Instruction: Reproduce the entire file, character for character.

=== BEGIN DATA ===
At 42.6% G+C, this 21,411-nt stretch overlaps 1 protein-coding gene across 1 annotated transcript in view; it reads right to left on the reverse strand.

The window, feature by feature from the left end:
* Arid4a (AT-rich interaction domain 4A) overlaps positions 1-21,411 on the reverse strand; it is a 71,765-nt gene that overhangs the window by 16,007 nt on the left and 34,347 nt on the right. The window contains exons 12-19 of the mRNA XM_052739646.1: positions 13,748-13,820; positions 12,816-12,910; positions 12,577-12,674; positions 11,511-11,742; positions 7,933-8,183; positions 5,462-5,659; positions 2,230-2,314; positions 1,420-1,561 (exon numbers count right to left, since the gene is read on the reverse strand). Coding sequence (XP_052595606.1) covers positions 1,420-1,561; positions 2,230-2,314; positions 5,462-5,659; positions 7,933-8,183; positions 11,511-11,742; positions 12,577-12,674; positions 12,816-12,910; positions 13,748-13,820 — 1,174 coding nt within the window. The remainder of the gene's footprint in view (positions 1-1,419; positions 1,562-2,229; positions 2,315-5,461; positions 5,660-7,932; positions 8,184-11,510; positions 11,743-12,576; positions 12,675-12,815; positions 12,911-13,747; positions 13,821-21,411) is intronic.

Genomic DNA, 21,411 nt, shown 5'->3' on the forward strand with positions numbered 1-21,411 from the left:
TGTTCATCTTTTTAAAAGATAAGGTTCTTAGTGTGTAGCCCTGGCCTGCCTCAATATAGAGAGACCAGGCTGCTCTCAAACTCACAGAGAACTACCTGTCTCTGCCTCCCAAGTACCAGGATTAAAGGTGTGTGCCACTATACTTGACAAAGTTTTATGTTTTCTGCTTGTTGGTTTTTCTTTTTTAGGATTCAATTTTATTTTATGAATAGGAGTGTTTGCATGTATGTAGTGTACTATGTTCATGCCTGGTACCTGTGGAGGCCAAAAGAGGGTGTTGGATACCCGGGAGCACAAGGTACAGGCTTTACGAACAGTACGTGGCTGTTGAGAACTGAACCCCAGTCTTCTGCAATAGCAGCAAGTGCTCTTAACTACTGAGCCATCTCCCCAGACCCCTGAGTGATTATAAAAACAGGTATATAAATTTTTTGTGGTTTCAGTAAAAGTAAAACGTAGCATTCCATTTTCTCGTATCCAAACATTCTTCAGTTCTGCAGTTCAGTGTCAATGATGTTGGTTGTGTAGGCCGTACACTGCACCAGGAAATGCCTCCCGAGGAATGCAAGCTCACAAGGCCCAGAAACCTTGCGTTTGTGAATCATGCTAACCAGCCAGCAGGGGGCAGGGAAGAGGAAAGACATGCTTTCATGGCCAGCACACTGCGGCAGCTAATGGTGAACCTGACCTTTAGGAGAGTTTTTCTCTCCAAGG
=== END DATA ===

At 42.6% G+C, this 21,411-nt stretch overlaps 1 protein-coding gene across 1 annotated transcript in view; it reads right to left on the reverse strand.

The window, feature by feature from the left end:
* Arid4a (AT-rich interaction domain 4A) overlaps positions 1-21,411 on the reverse strand; it is a 71,765-nt gene that overhangs the window by 16,007 nt on the left and 34,347 nt on the right. The window contains exons 12-19 of the mRNA XM_052739646.1: positions 13,748-13,820; positions 12,816-12,910; positions 12,577-12,674; positions 11,511-11,742; positions 7,933-8,183; positions 5,462-5,659; positions 2,230-2,314; positions 1,420-1,561 (exon numbers count right to left, since the gene is read on the reverse strand). Coding sequence (XP_052595606.1) covers positions 1,420-1,561; positions 2,230-2,314; positions 5,462-5,659; positions 7,933-8,183; positions 11,511-11,742; positions 12,577-12,674; positions 12,816-12,910; positions 13,748-13,820 — 1,174 coding nt within the window. The remainder of the gene's footprint in view (positions 1-1,419; positions 1,562-2,229; positions 2,315-5,461; positions 5,660-7,932; positions 8,184-11,510; positions 11,743-12,576; positions 12,675-12,815; positions 12,911-13,747; positions 13,821-21,411) is intronic.

Genomic DNA, 21,411 nt, shown 5'->3' on the forward strand with positions numbered 1-21,411 from the left:
TGTTCATCTTTTTAAAAGATAAGGTTCTTAGTGTGTAGCCCTGGCCTGCCTCAATATAGAGAGACCAGGCTGCTCTCAAACTCACAGAGAACTACCTGTCTCTGCCTCCCAAGTACCAGGATTAAAGGTGTGTGCCACTATACTTGACAAAGTTTTATGTTTTCTGCTTGTTGGTTTTTCTTTTTTAGGATTCAATTTTATTTTATGAATAGGAGTGTTTGCATGTATGTAGTGTACTATGTTCATGCCTGGTACCTGTGGAGGCCAAAAGAGGGTGTTGGATACCCGGGAGCACAAGGTACAGGCTTTACGAACAGTACGTGGCTGTTGAGAACTGAACCCCAGTCTTCTGCAATAGCAGCAAGTGCTCTTAACTACTGAGCCATCTCCCCAGACCCCTGAGTGATTATAAAAACAGGTATATAAATTTTTTGTGGTTTCAGTAAAAGTAAAACGTAGCATTCCATTTTCTCGTATCCAAACATTCTTCAGTTCTGCAGTTCAGTGTCAATGATGTTGGTTGTGTAGGCCGTACACTGCACCAGGAAATGCCTCCCGAGGAATGCAAGCTCACAAGGCCCAGAAACCTTGCGTTTGTGAATCATGCTAACCAGCCAGCAGGGGGCAGGGAAGAGGAAAGACATGCTTTCATGGCCAGCACACTGCGGCAGCTAATGGTGAACCTGACCTTTAGGAGAGTTTTTCTCTCCAAGG